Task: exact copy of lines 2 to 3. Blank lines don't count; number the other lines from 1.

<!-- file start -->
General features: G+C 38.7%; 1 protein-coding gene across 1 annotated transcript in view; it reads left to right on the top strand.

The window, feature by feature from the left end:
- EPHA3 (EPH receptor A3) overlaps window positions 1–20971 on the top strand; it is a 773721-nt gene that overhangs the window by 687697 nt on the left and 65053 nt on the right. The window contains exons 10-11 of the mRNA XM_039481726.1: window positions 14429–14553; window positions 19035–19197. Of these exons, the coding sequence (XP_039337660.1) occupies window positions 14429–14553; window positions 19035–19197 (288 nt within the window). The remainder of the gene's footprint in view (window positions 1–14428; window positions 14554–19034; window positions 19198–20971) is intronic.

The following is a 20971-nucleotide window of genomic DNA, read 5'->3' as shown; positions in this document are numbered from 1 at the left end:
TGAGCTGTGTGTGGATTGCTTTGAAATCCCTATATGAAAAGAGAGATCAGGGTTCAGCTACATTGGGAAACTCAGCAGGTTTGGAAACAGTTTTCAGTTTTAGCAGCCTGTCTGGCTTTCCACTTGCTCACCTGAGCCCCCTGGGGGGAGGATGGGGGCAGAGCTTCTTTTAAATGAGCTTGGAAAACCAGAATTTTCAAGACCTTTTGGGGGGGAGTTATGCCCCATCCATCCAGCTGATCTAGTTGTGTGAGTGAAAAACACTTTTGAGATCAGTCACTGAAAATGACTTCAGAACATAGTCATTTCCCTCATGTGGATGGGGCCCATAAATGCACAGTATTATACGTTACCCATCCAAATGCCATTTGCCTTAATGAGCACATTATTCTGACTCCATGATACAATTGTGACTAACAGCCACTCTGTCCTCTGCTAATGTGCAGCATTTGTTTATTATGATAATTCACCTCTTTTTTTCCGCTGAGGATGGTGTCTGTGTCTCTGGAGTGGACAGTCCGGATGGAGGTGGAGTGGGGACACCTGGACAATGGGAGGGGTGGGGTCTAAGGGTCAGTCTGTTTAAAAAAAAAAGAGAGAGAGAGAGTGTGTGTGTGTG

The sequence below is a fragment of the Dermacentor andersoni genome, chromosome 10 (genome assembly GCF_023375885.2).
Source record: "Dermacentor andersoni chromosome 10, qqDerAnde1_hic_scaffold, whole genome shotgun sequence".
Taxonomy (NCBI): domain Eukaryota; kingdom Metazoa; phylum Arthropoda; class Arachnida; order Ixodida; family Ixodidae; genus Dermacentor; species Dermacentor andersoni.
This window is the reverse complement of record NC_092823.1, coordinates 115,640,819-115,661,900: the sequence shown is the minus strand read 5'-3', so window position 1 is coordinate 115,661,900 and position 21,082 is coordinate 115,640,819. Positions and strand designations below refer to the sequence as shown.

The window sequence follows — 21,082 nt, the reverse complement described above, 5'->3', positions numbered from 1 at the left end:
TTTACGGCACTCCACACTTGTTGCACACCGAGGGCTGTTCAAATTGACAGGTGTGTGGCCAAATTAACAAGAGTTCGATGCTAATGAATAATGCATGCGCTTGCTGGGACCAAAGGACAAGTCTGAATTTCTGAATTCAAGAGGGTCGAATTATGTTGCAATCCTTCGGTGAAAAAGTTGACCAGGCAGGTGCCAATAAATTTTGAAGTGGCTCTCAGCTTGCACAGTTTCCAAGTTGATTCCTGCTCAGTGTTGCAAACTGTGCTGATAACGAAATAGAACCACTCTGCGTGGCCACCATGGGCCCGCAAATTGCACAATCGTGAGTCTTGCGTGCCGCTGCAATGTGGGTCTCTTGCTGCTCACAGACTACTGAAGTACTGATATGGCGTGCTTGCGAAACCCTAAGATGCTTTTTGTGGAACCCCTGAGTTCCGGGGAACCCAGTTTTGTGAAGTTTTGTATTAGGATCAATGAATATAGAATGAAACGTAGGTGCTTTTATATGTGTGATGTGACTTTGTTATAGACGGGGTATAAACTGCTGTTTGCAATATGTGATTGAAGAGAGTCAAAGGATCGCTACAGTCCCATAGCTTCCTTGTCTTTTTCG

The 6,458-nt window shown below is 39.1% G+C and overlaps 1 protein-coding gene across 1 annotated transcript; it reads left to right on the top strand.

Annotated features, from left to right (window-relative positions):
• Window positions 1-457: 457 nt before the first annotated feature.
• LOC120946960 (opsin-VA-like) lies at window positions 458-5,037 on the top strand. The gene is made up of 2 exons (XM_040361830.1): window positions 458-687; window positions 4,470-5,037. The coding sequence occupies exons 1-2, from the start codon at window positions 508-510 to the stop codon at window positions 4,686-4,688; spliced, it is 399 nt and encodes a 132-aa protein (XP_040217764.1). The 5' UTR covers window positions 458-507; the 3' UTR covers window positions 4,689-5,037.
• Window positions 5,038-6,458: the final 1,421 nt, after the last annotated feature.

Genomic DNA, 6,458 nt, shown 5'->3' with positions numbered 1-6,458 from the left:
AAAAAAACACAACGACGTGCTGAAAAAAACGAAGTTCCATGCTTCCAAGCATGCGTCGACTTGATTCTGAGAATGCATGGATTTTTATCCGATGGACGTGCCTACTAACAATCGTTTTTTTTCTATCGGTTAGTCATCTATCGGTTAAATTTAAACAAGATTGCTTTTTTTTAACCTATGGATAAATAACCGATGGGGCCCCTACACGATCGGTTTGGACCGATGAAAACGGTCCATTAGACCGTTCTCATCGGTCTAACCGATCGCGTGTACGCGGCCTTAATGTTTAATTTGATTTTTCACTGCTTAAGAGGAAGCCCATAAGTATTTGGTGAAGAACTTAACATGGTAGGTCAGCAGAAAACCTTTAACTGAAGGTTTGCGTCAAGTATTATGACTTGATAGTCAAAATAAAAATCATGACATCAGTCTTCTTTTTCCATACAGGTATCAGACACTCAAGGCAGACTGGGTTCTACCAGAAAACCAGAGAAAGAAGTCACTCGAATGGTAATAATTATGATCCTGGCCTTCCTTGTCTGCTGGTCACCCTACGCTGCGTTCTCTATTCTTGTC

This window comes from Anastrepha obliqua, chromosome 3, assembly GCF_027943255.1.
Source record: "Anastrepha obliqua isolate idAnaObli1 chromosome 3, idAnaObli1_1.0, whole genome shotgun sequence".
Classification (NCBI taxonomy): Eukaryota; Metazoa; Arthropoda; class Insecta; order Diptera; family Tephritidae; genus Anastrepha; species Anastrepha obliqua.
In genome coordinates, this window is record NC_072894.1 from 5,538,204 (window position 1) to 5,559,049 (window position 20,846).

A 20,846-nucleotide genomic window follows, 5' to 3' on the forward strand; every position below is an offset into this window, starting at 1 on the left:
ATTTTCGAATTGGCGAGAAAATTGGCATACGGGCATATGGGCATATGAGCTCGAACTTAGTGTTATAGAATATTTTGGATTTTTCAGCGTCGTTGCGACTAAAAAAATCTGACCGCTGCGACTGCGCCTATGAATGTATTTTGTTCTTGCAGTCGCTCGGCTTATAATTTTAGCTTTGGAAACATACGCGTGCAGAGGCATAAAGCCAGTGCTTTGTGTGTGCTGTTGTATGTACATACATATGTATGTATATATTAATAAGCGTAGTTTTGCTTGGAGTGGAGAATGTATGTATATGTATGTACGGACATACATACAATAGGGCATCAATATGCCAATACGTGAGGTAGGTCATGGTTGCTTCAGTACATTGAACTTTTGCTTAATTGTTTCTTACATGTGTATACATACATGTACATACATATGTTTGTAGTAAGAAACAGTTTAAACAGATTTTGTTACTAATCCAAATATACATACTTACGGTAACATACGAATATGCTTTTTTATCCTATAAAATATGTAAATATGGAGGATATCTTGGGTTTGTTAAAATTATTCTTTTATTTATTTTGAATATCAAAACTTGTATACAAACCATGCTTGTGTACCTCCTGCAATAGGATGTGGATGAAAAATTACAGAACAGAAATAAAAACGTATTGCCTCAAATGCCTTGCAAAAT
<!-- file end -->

The window, feature by feature from the left end:
- EPHA3 (EPH receptor A3) overlaps window positions 1–20971 on the top strand; it is a 773721-nt gene that overhangs the window by 687697 nt on the left and 65053 nt on the right. The window contains exons 10-11 of the mRNA XM_039481726.1: window positions 14429–14553; window positions 19035–19197. Of these exons, the coding sequence (XP_039337660.1) occupies window positions 14429–14553; window positions 19035–19197 (288 nt within the window). The remainder of the gene's footprint in view (window positions 1–14428; window positions 14554–19034; window positions 19198–20971) is intronic.